A philanthropic group was reported to have launched $80 million fund to expand energy efficiency in developing countries just ahead of Montreal Protocol negotiations.  Increasing energy efficiency, specifically in the cooling sector, is seen to be crucial to development. Cooling (such as in air conditioning and refrigeration), the primary user of HFCs, drives as much as 40 to 60 percent of peak summer energy load and is expected to grow substantially.

Finally Glencore a mining and trading giant declared that renewable energy will not be cost competitive with fossil fuels until 2050.  This must be interesting news for those who have turned tariff quotations by solar power generators into a spectator sport. The contest is presumed to be between the sun and coal.  When the quote of $0.0242/kWh (less than Rs 1.3/kWh) tariff from Jinko Solar of China to Abu Dhabi Water & Electricity Authority was reported this month, the sun was said to have beaten coal. The reality is that tariff is just one part of the high transaction cost of harnessing solar power.  But these are not attractive enough for the headlines.

GW: Gigawatt, kWh: Kilo Watt Hour, million units: MU, ROR: run-of the-river, IWT: Indus Waters Treaty, DCR: domestic content requirement, HFCs: Hydrofluorocarbons, WTO: World Trade Organisation

Courtesy: Energy News Monitor | Volume XIII; Issue 17


Monthly Gas News Commentary: February 2017


India has the potential to become a much larger producer and consumer of natural gas by 2022 when it is expected to surpass China in terms of population, a US Congressional report on India’s natural gas said. India’s current assessment of total resources that are economically and technically viable under existing market conditions are estimated to represent less than one percent of the global natural gas, the report said. As India attempts to shift away from coal and oil over the coming decades, natural gas production, especially from offshore resources, is seen as a way to increase domestic supply, the report said. Combined with improving infrastructure for imported LNG, India could become a bigger natural gas consumer in the future, the report said. The report said in the past decade, India has incentivised foreign access to its upstream sector as a way to increase domestic production. Some of India’s energy companies are also investing more in US energy projects and have signed contracts to import US LNG, the report said. The question that comes to mind is, are US gas exporters looking for larger markers for their gas?

Keeping up with the spirit of optimism BP Plc said new natural gas production from the flagging eastern offshore KG-D6 block will start after 2020, three years later than previously planned schedule. RIL-BP currently produce gas from Dhirubhai-1 and 3 field and oil and gas from MA field, three of the over one-and-half dozen discoveries made in KG-D6 block. The fields, which began gas production in April 2009, hit a peak output of 69.43 MMSCMD in March 2010 before water and sand ingress shut down well after well. The block currently produces around 8.7 MMSCMD.

However there was some positive news on production growth for natural gas. India was reported to have produced 2,738 MMSCMD of natural gas in January 2017, registering a growth of 12 percent over the same month last fiscal. This was the highest growth recorded in the past 30 months, or two-and-a-half-years. Total monthly output has grown from 2,488 MMSCM in April 2016 to 2,738 MMSCM in January 2017. PPAC attributes the historic growth to low base effect as production from Oil and Natural Gas Corp, the private sector and from the joint ventures had decreased dramatically in January 2016.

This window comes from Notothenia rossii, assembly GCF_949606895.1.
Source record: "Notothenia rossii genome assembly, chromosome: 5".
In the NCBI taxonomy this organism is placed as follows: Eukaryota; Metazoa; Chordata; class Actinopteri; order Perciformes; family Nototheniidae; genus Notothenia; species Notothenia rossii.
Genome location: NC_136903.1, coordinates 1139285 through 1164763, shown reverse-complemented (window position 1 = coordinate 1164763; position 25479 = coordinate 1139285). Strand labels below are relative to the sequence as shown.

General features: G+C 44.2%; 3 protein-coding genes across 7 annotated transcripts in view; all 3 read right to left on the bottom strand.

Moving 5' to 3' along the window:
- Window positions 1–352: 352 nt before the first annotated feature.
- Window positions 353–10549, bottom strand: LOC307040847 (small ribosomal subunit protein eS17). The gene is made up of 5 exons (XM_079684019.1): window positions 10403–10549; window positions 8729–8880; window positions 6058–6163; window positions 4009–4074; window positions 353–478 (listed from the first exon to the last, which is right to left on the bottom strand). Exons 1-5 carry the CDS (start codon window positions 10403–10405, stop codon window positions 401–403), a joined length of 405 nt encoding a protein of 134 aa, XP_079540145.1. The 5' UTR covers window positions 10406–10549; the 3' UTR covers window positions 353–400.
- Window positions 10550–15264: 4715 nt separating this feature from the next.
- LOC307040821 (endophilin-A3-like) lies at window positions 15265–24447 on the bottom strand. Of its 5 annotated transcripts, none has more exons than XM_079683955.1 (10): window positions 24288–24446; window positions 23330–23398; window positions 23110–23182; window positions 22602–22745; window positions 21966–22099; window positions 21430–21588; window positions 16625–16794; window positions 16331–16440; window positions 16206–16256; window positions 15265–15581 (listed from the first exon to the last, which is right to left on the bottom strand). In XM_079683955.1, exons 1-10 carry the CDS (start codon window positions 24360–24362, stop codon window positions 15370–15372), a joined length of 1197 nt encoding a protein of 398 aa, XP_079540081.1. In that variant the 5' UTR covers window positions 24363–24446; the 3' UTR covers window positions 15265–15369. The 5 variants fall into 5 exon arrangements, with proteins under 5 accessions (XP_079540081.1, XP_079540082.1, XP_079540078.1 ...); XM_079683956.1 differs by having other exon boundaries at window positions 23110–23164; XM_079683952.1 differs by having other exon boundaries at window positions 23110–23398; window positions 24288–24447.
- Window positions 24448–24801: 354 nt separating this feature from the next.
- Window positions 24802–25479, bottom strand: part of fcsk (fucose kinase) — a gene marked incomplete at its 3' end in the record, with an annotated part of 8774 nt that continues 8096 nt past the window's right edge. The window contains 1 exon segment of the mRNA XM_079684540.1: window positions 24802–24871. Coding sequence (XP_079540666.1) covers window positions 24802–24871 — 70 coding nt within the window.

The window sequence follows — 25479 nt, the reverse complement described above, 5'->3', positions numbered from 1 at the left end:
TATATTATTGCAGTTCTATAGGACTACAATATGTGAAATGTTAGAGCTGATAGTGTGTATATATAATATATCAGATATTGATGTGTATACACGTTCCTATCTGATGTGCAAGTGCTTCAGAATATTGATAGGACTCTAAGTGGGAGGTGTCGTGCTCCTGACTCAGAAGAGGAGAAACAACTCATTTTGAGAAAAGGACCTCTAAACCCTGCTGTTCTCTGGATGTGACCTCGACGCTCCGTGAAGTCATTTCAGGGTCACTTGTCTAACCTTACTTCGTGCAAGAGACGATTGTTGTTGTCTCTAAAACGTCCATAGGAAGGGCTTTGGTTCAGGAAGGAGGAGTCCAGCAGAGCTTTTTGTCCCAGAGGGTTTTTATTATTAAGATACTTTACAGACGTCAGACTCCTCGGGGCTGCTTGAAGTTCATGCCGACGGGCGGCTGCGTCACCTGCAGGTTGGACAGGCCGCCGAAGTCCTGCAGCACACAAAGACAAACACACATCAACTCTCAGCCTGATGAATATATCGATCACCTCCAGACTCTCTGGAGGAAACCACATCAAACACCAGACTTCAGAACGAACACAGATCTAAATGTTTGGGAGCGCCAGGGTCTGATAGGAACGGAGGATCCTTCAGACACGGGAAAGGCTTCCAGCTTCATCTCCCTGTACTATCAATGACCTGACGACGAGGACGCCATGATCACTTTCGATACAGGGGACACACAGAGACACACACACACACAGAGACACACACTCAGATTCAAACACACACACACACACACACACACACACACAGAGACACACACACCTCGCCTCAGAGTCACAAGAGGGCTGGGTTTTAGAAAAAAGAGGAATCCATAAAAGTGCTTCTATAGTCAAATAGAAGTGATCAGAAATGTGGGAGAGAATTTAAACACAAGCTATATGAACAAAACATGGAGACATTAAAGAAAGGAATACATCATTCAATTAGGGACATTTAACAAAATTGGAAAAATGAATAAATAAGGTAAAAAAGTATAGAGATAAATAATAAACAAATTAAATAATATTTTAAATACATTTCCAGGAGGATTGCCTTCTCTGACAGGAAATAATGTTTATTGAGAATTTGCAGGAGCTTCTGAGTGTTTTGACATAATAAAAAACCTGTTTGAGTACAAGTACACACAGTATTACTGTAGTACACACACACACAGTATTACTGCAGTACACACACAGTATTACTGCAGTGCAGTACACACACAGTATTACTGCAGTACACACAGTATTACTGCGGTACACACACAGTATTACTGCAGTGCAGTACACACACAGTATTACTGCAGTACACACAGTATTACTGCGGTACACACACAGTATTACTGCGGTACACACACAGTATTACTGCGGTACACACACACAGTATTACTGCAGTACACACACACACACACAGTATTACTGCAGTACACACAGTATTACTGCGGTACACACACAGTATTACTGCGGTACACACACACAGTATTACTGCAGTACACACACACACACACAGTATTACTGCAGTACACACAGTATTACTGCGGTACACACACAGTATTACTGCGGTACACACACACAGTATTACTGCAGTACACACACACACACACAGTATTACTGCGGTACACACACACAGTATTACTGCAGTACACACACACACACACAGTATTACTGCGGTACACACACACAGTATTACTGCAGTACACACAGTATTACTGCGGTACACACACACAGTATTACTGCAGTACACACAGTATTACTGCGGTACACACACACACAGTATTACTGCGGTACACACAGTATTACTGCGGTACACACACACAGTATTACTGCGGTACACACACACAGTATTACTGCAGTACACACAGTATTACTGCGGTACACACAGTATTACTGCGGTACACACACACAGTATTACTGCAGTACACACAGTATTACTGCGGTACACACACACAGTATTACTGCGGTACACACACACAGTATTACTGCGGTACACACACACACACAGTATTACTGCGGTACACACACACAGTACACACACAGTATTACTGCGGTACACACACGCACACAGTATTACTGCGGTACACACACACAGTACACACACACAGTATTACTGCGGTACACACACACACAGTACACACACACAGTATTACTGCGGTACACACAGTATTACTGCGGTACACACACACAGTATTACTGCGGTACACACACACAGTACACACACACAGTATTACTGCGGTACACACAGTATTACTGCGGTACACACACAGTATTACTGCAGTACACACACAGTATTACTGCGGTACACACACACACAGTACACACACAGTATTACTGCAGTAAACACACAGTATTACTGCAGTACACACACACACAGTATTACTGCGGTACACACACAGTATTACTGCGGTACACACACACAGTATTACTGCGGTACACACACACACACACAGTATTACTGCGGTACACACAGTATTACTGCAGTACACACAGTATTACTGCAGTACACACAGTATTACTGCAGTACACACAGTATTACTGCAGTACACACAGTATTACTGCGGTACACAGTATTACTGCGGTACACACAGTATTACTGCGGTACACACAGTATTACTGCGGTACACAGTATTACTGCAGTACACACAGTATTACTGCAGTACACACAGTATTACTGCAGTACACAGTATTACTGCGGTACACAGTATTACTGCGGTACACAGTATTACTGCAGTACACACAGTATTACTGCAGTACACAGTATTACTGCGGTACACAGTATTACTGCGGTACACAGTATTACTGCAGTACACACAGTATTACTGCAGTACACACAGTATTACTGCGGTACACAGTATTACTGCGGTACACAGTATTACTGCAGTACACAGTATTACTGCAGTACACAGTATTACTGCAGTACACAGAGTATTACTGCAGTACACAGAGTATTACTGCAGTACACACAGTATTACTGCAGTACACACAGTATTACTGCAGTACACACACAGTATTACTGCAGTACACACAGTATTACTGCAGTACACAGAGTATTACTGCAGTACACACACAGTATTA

Mixed views emerged on taxing natural gas at a recent forum. GAIL (India) Ltd sought waiver off customs duty on LNG and wanted gas to be included in the GST fold.  Consumers of natural gas wanted natural gas to be out of GST. The Finance Minister has already obliged GAIL by halving the import duty on LNG to 2.5 percent, a move that will help cut cost of power and fertiliser production.

Rest of the World

Global demand for LNG which reached 265 MT in 2016, is set to grow to 2030, according to Royal Dutch Shell plc. China and India, which are expected to continue driving a rise in demand, were two of the fastest growing buyers, increasing their imports by a combined 11.9 MT of LNG in 2016, Shell said. This boosted China’s LNG imports in 2016 to 27 MT and India’s to 20 MT. Egypt, Jordan and Pakistan were among the fastest growing LNG importers in the world in 2016. Due to local shortages in gas supplies, they imported 13.9 MT of LNG in total, Shell said.

China’s soaring demand for LNG is sparking industry hopes that a supply overhang causing a slump in prices will end sooner than initially anticipated. China’s imports of LNG in January rose 39.7 percent from a year earlier to 3.44 MT. It was the second-highest monthly import level, behind a record 3.73 MT. The steep growth rate in 2016 imports mean that China is challenging South Korea to become the world’s second-biggest LNG importer, after Japan. The LNG industry is banking on China’s growing demand to end a global supply overhang triggered by a wave of new production especially in Australia and the United States. The glut has driven Asian spot LNG prices down by almost 70 percent since their 2014 peak to $6.40/mmBtu. China’s growing demand, much of it coming from import facilities called floating storage regasification units, means that supply and demand in the LNG market could come into balance by around 2021-2022, about a year earlier than previously expected, the Australian oil and gas major Woodside Petroleum said.